Splunk falls as UBS downgrades, citing concerns over increased competition and pricing

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Splunk (NASDAQ: SPLK) shares fell on Thursday as UBS downgraded the data software company, noting concerns about increased competition and the prices of its products.

Analyst Karl Keirstead downgraded his rating on Splunk (SPLK) shares to neutral from buy and lowered the price target to $86 from $125, suggesting Splunk’s root cause (SPLK) the reduction in guidance for 2023 was not “macro” issues as the company claimed, but increased competition, the pricing of its products, and the maturity of its security information and event management opportunities .

Keirstead noted that increased competition has been on investors’ minds for some time, but it’s now more evident as Fortune 500 clients “begin to hesitate and delay expansion decisions as they assess market developments, which impacts demand for Splunk Cloud”.

Shares of Splunk (SPLK) fell more than 4% to $79.90 in premarket trading.

The analyst lowered his 2024 estimates for overall revenue, annual recurring revenue and operating cash flow, but added he was not convinced the consensus estimates were “de-risked enough”.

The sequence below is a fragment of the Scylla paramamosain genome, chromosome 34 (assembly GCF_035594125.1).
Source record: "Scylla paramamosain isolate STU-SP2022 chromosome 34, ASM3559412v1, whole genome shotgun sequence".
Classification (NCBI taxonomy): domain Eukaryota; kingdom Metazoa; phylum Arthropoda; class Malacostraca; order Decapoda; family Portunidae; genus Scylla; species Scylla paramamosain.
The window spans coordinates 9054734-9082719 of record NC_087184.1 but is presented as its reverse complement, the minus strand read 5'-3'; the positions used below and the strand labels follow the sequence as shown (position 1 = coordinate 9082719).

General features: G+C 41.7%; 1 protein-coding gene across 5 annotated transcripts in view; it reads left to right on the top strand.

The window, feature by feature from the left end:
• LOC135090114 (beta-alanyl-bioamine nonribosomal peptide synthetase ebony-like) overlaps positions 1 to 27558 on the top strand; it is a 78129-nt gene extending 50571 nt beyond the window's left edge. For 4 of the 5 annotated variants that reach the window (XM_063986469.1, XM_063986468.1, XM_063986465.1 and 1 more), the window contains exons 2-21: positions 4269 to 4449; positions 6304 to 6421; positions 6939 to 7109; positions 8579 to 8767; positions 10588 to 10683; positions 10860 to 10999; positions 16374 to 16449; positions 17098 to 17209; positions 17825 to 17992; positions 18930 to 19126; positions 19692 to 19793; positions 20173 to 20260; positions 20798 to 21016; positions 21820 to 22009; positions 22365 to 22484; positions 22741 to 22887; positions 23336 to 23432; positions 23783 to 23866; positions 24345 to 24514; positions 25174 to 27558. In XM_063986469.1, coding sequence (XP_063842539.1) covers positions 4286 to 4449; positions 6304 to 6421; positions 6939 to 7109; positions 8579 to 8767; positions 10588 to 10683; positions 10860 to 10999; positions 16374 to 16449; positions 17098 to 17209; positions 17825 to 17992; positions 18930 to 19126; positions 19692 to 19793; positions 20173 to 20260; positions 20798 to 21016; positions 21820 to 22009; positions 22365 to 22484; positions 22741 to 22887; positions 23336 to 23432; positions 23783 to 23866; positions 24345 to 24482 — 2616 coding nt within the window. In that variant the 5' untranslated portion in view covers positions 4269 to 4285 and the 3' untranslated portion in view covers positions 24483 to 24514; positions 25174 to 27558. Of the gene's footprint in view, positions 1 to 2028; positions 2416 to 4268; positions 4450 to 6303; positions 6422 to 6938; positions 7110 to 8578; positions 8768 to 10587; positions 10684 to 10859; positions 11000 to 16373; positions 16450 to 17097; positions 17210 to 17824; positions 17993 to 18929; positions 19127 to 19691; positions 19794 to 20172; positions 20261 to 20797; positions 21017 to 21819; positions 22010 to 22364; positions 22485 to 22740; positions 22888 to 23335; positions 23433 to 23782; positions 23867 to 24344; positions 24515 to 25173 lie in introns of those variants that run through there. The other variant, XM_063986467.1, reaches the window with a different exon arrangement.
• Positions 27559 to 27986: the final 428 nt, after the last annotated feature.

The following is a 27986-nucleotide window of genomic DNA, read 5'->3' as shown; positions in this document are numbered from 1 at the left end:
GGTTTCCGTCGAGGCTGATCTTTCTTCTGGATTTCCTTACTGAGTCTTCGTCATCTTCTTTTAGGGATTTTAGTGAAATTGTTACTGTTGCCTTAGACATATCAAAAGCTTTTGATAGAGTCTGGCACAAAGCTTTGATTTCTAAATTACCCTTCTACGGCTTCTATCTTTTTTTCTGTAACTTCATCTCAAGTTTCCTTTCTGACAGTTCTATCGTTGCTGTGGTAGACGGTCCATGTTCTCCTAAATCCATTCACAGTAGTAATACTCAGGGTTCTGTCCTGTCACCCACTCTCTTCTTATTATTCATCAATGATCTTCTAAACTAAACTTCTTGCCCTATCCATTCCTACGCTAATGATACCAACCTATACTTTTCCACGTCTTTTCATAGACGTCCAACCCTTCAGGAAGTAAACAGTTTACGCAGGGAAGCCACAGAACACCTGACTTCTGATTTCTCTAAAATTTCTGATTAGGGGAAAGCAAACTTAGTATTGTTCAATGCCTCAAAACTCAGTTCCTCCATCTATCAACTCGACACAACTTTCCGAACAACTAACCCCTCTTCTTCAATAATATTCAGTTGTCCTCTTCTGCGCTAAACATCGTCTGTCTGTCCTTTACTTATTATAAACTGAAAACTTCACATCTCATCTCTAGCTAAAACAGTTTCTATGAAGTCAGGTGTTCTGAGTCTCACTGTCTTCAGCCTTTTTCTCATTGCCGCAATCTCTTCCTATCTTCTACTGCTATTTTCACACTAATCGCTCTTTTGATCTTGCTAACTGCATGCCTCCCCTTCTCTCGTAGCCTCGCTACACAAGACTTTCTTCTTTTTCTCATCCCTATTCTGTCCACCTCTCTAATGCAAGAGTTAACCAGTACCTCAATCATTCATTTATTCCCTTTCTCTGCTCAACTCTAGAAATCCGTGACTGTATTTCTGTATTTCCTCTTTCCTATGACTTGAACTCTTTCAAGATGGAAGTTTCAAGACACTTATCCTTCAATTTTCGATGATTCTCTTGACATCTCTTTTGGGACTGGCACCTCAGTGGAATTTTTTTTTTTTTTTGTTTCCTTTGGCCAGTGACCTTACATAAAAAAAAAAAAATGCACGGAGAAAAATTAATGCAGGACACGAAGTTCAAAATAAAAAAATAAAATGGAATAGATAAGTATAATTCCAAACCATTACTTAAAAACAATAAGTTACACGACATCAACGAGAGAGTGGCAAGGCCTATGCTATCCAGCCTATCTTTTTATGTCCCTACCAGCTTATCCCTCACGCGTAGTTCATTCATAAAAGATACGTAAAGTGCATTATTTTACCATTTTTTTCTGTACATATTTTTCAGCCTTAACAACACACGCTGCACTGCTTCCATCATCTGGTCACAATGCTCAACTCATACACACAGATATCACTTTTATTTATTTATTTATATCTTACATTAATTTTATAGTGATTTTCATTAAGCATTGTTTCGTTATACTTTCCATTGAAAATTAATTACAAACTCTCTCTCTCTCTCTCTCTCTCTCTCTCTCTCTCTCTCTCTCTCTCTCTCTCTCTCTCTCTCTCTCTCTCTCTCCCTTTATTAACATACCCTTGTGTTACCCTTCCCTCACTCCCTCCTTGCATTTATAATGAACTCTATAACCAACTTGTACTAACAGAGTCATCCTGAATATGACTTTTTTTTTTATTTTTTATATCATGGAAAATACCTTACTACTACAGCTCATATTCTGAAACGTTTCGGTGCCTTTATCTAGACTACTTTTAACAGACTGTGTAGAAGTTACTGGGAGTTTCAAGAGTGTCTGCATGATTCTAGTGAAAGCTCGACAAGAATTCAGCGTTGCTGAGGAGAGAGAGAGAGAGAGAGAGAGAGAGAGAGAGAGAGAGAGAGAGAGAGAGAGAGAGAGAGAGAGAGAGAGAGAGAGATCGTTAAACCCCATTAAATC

Keirstead also noted that there’s an element of Splunk’s (SPLK) history that revolves around its new chief executive, Gary Steele, who was named head of the company in April. However, it seems that any change in the company’s end markets can compensate for progress in internal execution.

Finally, the involvement of private equity firms Silver Lake and Hellman & Friedman is “obviously a good thing for investors,” Keirstead added, but it may prevent them from taking Splunk (SPLK) private, as evidenced by the recent deal. status quo with Hellman & Fridmann.

On Wednesday, Splunk (SPLK) filed a lawsuit against Cribl in the US District Court in Delaware, alleging patent and copyright infringement as well as unfair competition.

Analysts are largely bullish on Splunk (SPLK). He has a TO BUY note from the authors of Seeking Alpha, while Wall Street analysts give it a TO BUY. Conversely, Seeking Alpha’s quantitative system, which consistently beats the market, assigns SPLK a HOLD.

Martin E. Berry